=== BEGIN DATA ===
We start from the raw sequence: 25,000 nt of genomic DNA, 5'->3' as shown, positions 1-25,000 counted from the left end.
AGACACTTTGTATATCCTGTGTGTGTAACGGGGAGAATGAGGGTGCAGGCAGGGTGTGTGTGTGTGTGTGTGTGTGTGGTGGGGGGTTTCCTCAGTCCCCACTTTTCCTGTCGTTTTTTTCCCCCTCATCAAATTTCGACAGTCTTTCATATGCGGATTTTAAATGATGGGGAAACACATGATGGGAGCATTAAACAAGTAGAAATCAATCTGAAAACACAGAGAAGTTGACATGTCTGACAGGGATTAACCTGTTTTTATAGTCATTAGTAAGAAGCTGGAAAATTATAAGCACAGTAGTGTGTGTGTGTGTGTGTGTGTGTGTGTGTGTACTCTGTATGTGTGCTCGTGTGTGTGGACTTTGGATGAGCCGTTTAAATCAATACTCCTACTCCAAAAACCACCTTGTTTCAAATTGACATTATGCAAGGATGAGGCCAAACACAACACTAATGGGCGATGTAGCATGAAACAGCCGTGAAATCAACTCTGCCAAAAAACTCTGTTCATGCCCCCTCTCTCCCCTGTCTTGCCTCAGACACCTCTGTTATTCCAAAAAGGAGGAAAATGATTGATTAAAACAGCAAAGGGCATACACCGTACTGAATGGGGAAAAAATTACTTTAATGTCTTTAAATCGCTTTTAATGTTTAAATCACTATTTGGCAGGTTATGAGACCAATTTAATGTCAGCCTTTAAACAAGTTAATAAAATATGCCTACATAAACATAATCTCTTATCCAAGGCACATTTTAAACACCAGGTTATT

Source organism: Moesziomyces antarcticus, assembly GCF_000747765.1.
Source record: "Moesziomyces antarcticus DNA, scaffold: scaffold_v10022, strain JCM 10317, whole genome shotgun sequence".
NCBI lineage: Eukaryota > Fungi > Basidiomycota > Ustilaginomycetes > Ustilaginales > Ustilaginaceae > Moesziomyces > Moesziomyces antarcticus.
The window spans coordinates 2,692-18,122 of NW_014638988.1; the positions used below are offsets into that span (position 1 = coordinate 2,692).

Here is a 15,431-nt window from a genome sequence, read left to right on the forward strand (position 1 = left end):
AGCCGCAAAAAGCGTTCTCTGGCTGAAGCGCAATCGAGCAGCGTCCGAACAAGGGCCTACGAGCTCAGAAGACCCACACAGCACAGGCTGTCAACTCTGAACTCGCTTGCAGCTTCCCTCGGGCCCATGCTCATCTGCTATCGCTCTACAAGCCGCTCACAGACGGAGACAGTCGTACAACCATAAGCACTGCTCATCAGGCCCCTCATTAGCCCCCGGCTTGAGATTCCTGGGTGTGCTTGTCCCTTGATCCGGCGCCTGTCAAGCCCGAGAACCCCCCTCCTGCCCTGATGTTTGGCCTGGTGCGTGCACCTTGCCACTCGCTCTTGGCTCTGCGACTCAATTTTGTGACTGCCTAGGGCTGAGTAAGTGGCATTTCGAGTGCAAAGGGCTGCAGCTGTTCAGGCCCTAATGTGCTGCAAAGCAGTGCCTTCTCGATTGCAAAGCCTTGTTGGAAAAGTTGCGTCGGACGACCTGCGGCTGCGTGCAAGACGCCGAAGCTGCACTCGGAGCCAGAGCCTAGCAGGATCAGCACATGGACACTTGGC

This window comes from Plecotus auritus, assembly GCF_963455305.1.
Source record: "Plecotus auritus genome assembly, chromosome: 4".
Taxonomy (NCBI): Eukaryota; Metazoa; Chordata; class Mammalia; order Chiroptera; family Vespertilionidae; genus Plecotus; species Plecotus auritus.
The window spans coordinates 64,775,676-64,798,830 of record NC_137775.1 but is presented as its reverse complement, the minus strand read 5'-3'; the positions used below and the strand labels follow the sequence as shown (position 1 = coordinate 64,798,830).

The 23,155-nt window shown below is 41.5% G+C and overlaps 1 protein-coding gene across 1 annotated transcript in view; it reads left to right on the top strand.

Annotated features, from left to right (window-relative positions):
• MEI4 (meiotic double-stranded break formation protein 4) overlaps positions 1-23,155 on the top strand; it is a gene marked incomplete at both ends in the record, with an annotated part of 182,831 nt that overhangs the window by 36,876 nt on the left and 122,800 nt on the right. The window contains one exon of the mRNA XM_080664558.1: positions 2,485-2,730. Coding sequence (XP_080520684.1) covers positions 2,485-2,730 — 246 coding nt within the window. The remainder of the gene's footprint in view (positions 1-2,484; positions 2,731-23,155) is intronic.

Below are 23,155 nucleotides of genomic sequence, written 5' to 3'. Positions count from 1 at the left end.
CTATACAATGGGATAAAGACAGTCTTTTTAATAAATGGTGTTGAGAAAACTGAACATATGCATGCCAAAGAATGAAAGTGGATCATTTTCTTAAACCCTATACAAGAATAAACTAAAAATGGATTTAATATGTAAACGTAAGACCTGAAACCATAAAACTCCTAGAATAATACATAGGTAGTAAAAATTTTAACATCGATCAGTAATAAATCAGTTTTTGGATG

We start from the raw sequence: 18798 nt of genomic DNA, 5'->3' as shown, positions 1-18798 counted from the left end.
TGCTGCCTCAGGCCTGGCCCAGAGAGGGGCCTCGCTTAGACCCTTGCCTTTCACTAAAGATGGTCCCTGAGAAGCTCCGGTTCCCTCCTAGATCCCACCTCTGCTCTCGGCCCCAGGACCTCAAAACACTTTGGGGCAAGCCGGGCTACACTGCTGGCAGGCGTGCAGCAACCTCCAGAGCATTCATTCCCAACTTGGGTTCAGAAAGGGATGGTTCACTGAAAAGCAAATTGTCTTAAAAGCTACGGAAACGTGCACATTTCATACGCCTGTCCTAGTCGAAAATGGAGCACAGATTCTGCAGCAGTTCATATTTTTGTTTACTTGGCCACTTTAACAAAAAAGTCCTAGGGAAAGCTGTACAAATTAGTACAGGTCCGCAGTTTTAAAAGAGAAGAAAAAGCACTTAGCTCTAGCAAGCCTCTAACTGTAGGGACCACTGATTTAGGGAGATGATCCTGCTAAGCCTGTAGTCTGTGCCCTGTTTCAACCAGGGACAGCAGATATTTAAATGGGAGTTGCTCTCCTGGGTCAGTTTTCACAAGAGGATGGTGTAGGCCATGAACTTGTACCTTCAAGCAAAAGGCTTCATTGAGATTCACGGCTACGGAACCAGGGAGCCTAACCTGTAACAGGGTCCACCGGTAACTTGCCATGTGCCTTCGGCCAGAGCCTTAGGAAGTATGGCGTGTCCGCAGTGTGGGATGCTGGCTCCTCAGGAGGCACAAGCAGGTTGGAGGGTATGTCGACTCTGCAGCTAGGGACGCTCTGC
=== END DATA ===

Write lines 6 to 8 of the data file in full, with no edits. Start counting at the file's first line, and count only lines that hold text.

The window spans coordinates 2,692-18,122 of NW_014638988.1; the positions used below are offsets into that span (position 1 = coordinate 2,692).

Here is a 15,431-nt window from a genome sequence, read left to right on the forward strand (position 1 = left end):
AGCCGCAAAAAGCGTTCTCTGGCTGAAGCGCAATCGAGCAGCGTCCGAACAAGGGCCTACGAGCTCAGAAGACCCACACAGCACAGGCTGTCAACTCTGAACTCGCTTGCAGCTTCCCTCGGGCCCATGCTCATCTGCTATCGCTCTACAAGCCGCTCACAGACGGAGACAGTCGTACAACCATAAGCACTGCTCATCAGGCCCCTCATTAGCCCCCGGCTTGAGATTCCTGGGTGTGCTTGTCCCTTGATCCGGCGCCTGTCAAGCCCGAGAACCCCCCTCCTGCCCTGATGTTTGGCCTGGTGCGTGCACCTTGCCACTCGCTCTTGGCTCTGCGACTCAATTTTGTGACTGCCTAGGGCTGAGTAAGTGGCATTTCGAGTGCAAAGGGCTGCAGCTGTTCAGGCCCTAATGTGCTGCAAAGCAGTGCCTTCTCGATTGCAAAGCCTTGTTGGAAAAGTTGCGTCGGACGACCTGCGGCTGCGTGCAAGACGCCGAAGCTGCACTCGGAGCCAGAGCCTAGCAGGATCAGCACATGGACACTTGGC